Keeping your ‘ear to the ground’ without a cell phone

I was in Denver on business for several months in 2000 and I bought a cell phone. I had a three-month lease on an apartment and I correctly thought it would be easier to get a cell phone than to have a landline installed for just three months.

And I like the idea of the portability.

After we started the Tulsa Beacon in 2001, I stopped carrying a cell phone and I still don’t to this day. There are a number of reasons that I don’t have a cell phone.

First, I don’t like to talk on the phone while I am driving. I like to concentrate on my driving by driving defensively and anticipating bad moves by other drivers. When I am in the car, I listen to talk radio or Christian music (on the radio or on a CD or Walkman).

I have a little bit of Libertarian in me but I was glad to see a law against texting while driving. If you come up on a car going 10 mph in a 40-mph zone, it means they are either texting or calling someone. Some drivers have a cell phone in one hand pressed up against their ear and a cup of coffee in the other. This is very dangerous.

I get a lot phone calls at my office and many times people (usually subscribers) want to talk about politics or religion. I enjoy that but I don’t want to have those conversations in the car. We have three land lines in our office and I spend a lot of time in front of my computer and accessible to phone calls. We have caller ID, and I screen after-hour calls because I don’t want to work 24/7. Everyone needs a little down time but that is difficult sometimes with a cell phone.

Another reason is that people will ask me for my cell phone number. I would gladly give the number to some but there are others that I would not want to give out a cell phone number because they would call at odd hours or want to talk at length outside of regular business hours. I can avoid offending them by telling them truthfully that I don’t carry a cell phone. Some people actually admire the fact that I can operate without being on a cell phone all the time.

(Susan and I actually own a tracphone, a cell phone that you buy minutes instead of a monthly service charge. We take this when we go out of town and we only give the number out to family members.)

Another reason I don’t carry a cell phone is the expense. The phones cost hundreds of dollars for more services than anyone really needs and sometimes you get trapped into long-term contracts. And if you drop your phone and break it, they are expensive to replace.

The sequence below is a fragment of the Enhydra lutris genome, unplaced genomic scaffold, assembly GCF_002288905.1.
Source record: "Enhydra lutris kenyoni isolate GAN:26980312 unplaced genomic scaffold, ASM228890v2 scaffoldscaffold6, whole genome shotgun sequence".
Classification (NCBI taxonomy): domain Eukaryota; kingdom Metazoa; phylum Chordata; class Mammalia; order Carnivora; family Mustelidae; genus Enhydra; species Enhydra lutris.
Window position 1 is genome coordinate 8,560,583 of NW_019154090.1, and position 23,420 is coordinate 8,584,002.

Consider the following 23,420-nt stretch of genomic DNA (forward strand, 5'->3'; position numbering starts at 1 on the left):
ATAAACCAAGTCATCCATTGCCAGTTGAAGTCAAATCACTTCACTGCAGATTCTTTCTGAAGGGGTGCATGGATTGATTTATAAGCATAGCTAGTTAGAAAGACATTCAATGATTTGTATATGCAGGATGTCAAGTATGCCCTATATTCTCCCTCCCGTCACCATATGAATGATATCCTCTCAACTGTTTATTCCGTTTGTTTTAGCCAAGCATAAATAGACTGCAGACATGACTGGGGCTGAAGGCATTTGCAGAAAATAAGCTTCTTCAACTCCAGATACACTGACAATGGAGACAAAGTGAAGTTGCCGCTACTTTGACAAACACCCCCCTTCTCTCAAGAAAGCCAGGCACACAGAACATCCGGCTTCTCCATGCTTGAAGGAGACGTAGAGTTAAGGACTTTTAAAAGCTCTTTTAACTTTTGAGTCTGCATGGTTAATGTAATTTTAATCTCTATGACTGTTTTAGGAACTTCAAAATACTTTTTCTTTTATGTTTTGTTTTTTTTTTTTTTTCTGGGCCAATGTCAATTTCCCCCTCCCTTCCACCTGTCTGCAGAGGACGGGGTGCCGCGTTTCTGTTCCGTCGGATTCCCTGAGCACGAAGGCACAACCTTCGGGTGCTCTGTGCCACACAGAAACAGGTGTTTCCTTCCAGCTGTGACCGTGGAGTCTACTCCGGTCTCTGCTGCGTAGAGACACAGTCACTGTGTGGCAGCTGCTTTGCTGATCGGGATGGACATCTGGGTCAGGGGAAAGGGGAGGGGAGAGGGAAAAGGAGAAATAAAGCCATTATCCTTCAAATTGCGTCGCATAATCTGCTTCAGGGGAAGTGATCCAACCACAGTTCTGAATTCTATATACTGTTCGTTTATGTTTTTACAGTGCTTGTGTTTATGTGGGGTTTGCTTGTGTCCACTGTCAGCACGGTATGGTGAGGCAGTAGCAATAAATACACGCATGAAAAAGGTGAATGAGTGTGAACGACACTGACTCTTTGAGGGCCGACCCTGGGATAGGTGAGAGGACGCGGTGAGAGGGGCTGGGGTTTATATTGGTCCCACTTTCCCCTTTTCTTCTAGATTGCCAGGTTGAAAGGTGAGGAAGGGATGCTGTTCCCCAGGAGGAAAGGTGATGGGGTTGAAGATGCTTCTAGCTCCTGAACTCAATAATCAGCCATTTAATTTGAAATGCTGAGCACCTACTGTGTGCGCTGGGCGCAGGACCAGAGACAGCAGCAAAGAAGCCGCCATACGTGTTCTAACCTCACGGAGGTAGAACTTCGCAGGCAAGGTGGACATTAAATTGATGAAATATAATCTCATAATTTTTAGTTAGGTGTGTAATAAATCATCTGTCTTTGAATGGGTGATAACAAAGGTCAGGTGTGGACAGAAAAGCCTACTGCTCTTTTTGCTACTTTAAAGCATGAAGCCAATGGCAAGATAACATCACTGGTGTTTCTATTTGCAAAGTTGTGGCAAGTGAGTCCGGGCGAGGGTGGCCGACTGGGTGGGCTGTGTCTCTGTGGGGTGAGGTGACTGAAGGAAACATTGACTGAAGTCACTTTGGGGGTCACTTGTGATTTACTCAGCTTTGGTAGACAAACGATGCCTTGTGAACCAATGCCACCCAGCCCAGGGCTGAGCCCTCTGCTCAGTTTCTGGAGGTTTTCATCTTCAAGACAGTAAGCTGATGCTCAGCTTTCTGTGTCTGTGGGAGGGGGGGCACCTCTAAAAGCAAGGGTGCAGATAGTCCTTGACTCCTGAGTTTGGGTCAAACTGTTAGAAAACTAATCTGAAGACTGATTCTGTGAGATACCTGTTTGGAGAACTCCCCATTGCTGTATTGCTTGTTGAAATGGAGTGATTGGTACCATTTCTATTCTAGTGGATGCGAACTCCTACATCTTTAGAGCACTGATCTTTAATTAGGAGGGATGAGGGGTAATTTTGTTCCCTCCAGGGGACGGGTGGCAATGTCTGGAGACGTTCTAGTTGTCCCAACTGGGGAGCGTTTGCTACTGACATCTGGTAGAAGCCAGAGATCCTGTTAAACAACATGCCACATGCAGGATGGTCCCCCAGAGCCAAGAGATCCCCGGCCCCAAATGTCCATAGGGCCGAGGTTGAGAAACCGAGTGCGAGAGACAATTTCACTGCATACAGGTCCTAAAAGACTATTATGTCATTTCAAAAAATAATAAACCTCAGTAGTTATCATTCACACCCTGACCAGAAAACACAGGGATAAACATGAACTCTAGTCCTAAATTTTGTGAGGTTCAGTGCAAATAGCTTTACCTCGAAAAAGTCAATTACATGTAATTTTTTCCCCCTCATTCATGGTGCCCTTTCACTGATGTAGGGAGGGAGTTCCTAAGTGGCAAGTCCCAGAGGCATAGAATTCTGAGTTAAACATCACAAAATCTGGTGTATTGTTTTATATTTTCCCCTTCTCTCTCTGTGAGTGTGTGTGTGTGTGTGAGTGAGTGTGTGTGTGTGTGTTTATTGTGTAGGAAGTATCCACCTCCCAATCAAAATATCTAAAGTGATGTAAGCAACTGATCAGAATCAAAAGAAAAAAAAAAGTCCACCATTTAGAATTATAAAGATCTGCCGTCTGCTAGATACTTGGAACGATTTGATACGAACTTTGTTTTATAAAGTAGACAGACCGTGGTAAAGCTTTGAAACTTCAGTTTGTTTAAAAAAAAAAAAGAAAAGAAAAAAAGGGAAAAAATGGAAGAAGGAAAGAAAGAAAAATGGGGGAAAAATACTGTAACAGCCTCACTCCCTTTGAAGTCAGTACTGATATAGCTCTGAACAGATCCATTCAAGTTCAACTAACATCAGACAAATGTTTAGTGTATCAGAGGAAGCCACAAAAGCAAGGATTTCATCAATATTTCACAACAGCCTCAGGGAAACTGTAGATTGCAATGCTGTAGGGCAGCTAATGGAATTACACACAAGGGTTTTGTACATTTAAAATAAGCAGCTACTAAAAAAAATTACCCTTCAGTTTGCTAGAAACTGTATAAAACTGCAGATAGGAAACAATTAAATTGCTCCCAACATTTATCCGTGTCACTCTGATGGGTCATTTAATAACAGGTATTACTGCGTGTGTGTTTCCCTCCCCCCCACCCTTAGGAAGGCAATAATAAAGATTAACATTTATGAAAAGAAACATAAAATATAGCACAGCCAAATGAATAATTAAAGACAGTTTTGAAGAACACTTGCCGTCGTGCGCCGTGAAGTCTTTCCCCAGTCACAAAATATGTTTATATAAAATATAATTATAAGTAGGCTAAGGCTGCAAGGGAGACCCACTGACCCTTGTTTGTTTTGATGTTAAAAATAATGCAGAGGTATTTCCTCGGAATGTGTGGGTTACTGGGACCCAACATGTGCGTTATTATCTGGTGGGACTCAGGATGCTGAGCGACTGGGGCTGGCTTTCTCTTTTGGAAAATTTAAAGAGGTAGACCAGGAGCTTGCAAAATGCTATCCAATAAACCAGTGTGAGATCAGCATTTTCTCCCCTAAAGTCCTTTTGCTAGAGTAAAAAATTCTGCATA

Another big reason is for health concerns. Recent studies with mice show that radiation from cell phones contributed to brain cancer. A friend who is a medical doctor carries a cell phone but he keeps it in his pants pocket and uses an earbud to keep the phone away from his head.

Here’s a big problem with cell phones. They captivate people. We had to make a rule in our house that you couldn’t use your cell phone at the dinner table. When our kids were younger, we had to ask one to not text during church. Is there anything more irritating that someone’s cell phone ringing during a prayer at church? Or during a key scene in a movie theater? Or how about during a funeral? Several times, while taping my radio show on KCFO AM970, the cell phone of my guest has rung because he or she forgot to turn it off.

I can’t tell you how many times I have had a lunch or breakfast meeting with someone and they took a phone call. Really?

I have a couple of games I play on my computer (Pro Yukon Solitaire and Scrabble Blast). I might spend 10 minutes a day playing games – usually just to relax. So many people – especially teens and young adults – live to play video games on their cell phones. This is such a problem that my chiropractor, Dr. Matt Hunt, said there is now a condition called “text necks.” People are ruining their posture by bending over for hour after hour playing video games on their cell phones.

I really don’t care if other people carry cell phones. That’s their business. There are some occupations – like real estate agents, delivery drivers, politicians, school bus drivers, policemen, firemen, obstetricians and others – who really benefit from having cell phones.

I run a weekly newspaper. Unlike TV, radio or daily newspapers, I have plenty of time to cover a story. We don’t have to be the first one to report it (I’d rather get it right than first, anyway).

I am concerned about the health risks for my family and friends. There is no way I would be able to pry those cell phones away from them but maybe they might try an ear bud.

I drive more safely, save money, protect my brain and interact with real people more without a cell phone.

Maybe I will start a new trend…